Chicago restaurant pivots to meal kits forever

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Image: Ten Speed Press (Penguin Random House), Photo: Alexander Spatari (Getty Images)

Fat Rice, a Macanese restaurant on Chicago’s northwest side, opened in 2012 and became one of the city’s most beloved restaurants for its delicious food (especially its peri-peri chicken and namesake dish arroz gordo), laid-back atmosphere, and comparably affordable prices. It expanded into neighboring storefronts and added a cocktail bar and bakery (and, most significantly, Portuguese egg tarts); its chef, Abe Conlon, won a James Beard Award for Best Chef in the Great Lakes region, and later published a cookbook in the form of a graphic novel. Some predicted it was on its way to earning a Michelin star or two.

Now Fat Rice is closed. And Conlon and his business partner Adrienne Lo have announced that it’s never opening again, even after Illinois lifts its social distancing restrictions. They are among the many restaurant owners who believe that dining out, as we knew it before COVID-19, is over. This week Super Fat Rice Mart will open in its place, selling Asian and Portuguese pantry items, wine and beer, and meal kits with ingredients and recipes so that customers can make their own Fat Rice dishes at home. Instead of 70 employees (who were laid off and sent home with food packages when Illinois instituted its stay at home order in mid-March), it will have just eight.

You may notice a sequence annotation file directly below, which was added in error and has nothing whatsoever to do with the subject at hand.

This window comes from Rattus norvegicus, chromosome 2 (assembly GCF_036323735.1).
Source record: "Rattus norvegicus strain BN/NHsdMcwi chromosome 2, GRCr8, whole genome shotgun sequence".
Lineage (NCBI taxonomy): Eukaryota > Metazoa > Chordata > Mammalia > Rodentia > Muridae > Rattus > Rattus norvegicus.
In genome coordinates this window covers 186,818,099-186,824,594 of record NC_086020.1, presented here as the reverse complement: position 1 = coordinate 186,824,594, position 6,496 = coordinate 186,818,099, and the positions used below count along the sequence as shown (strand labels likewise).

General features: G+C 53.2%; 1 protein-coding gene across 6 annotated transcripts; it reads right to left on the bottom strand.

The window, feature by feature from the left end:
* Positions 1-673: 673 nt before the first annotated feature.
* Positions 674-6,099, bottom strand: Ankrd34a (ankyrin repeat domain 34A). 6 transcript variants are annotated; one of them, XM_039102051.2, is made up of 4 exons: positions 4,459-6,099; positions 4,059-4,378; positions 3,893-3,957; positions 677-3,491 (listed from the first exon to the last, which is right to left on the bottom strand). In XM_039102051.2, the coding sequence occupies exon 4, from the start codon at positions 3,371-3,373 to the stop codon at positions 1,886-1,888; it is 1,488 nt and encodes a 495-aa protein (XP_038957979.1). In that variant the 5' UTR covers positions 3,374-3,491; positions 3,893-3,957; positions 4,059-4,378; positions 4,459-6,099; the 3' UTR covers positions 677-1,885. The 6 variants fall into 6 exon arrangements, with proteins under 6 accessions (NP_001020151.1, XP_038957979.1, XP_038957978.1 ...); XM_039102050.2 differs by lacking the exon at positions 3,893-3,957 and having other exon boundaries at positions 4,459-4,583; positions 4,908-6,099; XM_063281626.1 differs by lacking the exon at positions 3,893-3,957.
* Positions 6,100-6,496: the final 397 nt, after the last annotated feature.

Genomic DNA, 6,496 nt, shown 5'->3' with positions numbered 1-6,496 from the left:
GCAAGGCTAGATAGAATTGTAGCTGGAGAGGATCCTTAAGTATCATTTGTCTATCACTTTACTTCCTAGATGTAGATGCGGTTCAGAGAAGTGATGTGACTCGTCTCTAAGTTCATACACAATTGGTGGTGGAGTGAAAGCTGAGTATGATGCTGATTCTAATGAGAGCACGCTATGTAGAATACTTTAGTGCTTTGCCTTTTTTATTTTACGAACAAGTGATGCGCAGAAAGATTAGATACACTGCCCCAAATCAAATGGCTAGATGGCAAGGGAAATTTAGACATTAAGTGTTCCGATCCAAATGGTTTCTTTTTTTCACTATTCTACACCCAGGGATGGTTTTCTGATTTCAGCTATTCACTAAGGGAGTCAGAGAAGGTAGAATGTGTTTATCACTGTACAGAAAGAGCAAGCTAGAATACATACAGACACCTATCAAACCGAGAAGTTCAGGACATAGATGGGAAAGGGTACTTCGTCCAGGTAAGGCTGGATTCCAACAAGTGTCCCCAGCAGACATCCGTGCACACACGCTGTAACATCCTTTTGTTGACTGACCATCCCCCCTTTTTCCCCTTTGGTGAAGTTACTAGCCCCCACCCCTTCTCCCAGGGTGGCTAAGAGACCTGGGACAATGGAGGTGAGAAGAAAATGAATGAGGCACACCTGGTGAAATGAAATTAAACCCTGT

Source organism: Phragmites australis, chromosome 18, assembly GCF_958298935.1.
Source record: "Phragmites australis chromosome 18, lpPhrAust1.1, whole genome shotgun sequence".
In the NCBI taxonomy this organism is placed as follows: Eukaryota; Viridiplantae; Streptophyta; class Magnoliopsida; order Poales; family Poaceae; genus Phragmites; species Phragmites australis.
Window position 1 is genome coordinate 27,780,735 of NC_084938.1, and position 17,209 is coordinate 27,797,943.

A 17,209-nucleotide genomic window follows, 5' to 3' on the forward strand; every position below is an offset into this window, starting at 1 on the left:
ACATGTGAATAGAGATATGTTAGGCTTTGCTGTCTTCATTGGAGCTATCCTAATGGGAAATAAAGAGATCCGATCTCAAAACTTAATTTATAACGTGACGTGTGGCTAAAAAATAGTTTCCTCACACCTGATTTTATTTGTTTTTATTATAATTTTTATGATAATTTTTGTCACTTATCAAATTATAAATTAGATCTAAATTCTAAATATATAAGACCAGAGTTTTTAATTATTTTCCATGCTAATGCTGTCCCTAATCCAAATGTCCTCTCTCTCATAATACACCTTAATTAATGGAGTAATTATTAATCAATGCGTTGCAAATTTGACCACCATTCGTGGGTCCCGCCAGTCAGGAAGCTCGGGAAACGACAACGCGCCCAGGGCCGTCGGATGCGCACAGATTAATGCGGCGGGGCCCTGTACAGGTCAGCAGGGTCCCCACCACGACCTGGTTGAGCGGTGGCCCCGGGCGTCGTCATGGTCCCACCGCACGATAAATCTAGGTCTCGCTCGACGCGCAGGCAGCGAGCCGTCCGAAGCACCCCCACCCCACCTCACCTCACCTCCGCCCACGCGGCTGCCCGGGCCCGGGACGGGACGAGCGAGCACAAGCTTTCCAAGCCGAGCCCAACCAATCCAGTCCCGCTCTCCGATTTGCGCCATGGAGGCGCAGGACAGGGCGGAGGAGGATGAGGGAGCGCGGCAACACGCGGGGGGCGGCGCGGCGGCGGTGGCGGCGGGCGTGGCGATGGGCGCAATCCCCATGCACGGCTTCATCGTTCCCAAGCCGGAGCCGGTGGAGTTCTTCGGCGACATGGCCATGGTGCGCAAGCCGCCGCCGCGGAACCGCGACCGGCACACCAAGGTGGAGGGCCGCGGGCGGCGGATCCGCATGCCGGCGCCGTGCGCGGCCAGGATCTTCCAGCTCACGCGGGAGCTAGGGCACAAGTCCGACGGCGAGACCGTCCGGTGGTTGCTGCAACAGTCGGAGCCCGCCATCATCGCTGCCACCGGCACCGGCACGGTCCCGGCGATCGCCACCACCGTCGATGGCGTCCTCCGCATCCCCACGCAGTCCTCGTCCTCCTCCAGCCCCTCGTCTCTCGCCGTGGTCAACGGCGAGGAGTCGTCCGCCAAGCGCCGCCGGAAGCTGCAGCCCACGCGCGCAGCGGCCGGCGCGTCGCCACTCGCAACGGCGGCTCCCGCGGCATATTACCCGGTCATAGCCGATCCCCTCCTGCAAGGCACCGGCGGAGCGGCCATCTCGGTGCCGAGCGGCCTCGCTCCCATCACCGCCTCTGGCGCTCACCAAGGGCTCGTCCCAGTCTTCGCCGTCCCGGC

“The restaurant for the foreseeable future is dead,” said Conlon told The New York Times. “We need to face the reality that we can’t exist in the future as it looks now. People are not going to feel comfortable being in close quarters or being in a cramped dining room.” He added that the original concept of Fat Rice was based in home cooking, so providing food and recipes for customers to cook in their own homes makes a certain kind of sense. The website promises that the food kits, which sell for $99.99, will feed two hungry adults for two days, with leftovers.

During the shutdown, lots of restaurants have converted themselves temporary to grocery stores. It will be interesting to see how many decide to make the shift permanently. If the owners of a restaurant as beloved and successful as Fat Rice don’t feel like they can make it the old way anymore, what about the others who weren’t so lucky? And even if they do open again, what will restaurants look like six months from now?